Please note Worcestershire Camera Club special interest groups (Digital Photography, Contemporary, Audio Visual, and Photography Development) are currently running online via Zoom.  Members signed up for notifications from the groups will receive emails with details of the meetings. 

Everyone considered our meeting in October to be something special: well judging by comments received and the buzz in the room, our November session was another cracker!

This newsletter can only do modest justice to the sheer enjoyment and deep interest shared during the meeting which included prints, a photo-book, AVs and two very different 'outside sources'.  Here's a very brief summary of the photography we shared:

The recent WCC photo-outing to high and windy Titterstone Clee Hill revealed perceptive seeing, where subjects included the onetime Iron-Age fort, abandoned quarry workings and the futuristic-looking radar installation. Angie Hill, Maddy Pennock and Heather Mann each contributed their visions from the visit.

Examples of street photography were contributed by Alex Isaacs, Bob Oakley and Maddy PennockPeter Young's eclectic mix maintained the objective of a focal-point of 'something blue' within the otherwise black & white images. Nigel Reader took us on an adventure into 'skiagraphy' -  the art of photographing shadows, whilst Barrie Glover swept us to Scotland for a look at some indigenous birdlife.

Stewart Bourne's 'Curiosities' illustrated the baffling objects one discovers when simply observing the world around us. A related theme was explored by Tessa Mills with her series about German signage.  A seasonal theme was contributed by Clive Haynes in his 'Falling Towards Autumn' set.  Impressionistic post minimal sculptures were rendered by John Hoath's intriguing use of multiple reflections in layers of stacked glass.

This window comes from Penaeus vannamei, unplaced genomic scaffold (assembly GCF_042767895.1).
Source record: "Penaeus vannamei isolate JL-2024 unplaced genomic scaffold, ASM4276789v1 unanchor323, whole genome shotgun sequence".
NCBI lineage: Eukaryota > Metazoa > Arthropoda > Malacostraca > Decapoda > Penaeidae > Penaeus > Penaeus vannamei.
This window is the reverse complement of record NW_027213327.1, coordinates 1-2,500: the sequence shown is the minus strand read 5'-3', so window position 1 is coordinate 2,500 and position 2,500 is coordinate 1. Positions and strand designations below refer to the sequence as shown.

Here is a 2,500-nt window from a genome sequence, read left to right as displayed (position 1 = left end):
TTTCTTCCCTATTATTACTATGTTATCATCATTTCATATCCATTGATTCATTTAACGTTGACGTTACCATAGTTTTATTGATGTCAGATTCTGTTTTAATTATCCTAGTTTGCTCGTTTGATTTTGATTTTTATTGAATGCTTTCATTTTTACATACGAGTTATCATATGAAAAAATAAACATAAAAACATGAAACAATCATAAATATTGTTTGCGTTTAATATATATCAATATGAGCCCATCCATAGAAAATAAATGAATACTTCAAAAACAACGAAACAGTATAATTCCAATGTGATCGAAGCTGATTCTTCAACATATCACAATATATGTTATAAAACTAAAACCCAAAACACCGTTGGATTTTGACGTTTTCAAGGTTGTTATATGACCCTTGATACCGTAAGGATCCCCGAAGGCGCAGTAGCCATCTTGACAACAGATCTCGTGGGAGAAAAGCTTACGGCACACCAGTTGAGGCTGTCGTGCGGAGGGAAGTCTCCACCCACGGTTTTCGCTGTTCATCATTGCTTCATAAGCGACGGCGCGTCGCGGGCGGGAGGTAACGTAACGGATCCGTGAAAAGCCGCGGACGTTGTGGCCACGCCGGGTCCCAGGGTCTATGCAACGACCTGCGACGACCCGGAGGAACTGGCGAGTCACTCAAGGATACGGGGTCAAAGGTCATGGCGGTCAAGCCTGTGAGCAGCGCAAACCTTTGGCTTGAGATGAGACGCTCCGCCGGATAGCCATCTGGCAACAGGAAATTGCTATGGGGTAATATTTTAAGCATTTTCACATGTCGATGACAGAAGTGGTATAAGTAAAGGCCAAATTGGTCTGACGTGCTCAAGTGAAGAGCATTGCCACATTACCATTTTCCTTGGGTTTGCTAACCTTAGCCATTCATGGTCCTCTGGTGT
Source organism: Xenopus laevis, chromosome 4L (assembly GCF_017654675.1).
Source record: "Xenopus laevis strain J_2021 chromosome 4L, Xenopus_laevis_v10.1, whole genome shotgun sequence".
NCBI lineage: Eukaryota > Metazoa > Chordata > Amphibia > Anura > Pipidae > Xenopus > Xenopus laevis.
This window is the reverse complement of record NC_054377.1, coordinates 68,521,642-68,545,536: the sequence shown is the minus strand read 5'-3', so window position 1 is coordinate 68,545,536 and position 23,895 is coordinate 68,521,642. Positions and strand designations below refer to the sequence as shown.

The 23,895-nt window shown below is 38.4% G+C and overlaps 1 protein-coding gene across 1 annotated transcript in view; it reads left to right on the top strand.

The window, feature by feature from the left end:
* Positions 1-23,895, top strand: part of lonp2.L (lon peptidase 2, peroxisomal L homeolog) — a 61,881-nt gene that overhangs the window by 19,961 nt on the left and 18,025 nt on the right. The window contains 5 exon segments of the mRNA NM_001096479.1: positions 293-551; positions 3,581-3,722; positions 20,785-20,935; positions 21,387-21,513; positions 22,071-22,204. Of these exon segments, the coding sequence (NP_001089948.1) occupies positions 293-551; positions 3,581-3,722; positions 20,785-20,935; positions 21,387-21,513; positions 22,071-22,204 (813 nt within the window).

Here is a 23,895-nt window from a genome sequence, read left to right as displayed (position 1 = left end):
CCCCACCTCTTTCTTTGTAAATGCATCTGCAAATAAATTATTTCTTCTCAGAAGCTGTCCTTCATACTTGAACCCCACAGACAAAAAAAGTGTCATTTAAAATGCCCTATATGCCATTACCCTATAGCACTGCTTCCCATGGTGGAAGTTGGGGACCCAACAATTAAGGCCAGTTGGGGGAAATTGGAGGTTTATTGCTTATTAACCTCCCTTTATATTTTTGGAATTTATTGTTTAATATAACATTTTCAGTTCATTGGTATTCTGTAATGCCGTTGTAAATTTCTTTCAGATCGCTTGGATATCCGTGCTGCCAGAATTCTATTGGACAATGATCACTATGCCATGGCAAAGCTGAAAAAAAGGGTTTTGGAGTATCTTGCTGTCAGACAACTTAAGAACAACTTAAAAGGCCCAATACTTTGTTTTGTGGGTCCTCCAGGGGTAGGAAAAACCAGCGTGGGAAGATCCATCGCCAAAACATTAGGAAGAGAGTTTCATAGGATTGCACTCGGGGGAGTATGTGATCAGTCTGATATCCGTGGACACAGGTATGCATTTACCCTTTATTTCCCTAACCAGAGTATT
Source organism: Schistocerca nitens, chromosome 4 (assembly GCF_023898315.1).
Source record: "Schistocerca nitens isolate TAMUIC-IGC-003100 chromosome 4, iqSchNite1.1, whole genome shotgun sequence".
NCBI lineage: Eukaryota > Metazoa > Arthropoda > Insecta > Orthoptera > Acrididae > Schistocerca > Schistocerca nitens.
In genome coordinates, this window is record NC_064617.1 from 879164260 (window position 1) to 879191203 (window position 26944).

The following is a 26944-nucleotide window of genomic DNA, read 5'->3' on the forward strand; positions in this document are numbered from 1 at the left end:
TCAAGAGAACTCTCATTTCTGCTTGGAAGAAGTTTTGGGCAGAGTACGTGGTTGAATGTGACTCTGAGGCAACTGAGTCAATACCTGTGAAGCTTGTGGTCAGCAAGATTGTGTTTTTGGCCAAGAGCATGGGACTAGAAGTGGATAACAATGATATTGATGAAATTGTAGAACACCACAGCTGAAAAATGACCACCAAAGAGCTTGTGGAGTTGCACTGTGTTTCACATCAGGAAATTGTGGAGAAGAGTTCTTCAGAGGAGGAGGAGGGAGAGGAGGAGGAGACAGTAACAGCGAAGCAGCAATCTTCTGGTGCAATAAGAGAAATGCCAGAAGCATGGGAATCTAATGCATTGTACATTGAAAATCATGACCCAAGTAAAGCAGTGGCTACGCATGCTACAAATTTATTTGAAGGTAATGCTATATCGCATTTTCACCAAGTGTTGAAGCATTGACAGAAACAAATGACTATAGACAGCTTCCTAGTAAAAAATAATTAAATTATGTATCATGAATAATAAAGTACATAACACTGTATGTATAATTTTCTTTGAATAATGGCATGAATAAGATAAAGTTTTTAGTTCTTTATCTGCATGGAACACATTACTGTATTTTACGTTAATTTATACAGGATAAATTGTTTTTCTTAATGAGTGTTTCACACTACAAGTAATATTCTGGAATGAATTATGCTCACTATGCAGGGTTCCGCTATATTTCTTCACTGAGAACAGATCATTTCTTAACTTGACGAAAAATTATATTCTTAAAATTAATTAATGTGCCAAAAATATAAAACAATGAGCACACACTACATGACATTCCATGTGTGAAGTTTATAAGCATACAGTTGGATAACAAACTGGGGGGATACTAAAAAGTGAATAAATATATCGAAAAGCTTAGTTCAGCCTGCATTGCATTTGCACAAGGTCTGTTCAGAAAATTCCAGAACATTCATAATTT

Bob Oakley's examples of organised chaos allowed a neat segue into the amazing realm of bureaucracy in India as presented by Ole Witt, one of our two 'outside sources',


Ole Witt.  'Help Desk. Random Acts of Administration'  

Based upon something an acquaintance once told him - “In India, every 40 kilometres everything changes: the food, the language, the mentality. The only constant are the conditions in the governmental offices.” 

Link: 'Help Desk. Random Acts of Administration' 

Our other 'outside source' was very different photography by Eric Bourret whose images represent the experience of motion when walking through a landscape. His pictures are best viewed at a large scale.


Eric Bourret.  Link: 'The Walking Photographer'  

Four members presented AVs. Mark Waidson went in search of Avalon in his atmospheric and exquisitely photographed AV.  Ruth Bourne's 'Spirit of Place' represented Tewkesbury Abbey through artefacts and an interpretation of light. Paul Mann showed us around the colourfully quirky interior of The Public, a building, which only enjoyed a short life as a home for art projects in West Bromwich.  A set of pictures from the WCC outing to Diglis Island formed the basis of Barrie Glover's sequence.  Additionally, Heather Mann showed an imaginative multiple-exposure image of the splendid old crane at the same location.

Alex Isaacs new photo-book 'The Way I See Things', an eclectic series of pictures illustrating his individualistic view of the life, was on show for everyone to enjoy.


Clive presented his 'mini-installation' of 20 prints, each set within a shallow tray to recreate the experience of 'Subterranean Bath'. These photos showed the small courtyards at basement level and the variety of uses they are put to in this fine Georgian city.


Tessa contributed an insightful quote from Max Pinckers in which he wrote

'Maybe we should start looking at images not as representations of reality but as little arguments.   Every image is a small argument, made by someone, that poses a question - rather than tries to prove something'.


Above: Tessa reviews a set of prints by Judy Knights in a short advice session.

November CPG Gallery:  To view an image click on it, then use the (forward) > and (reverse) < arrows to shuttle through, or your keyboard '<' '>' arrow keys.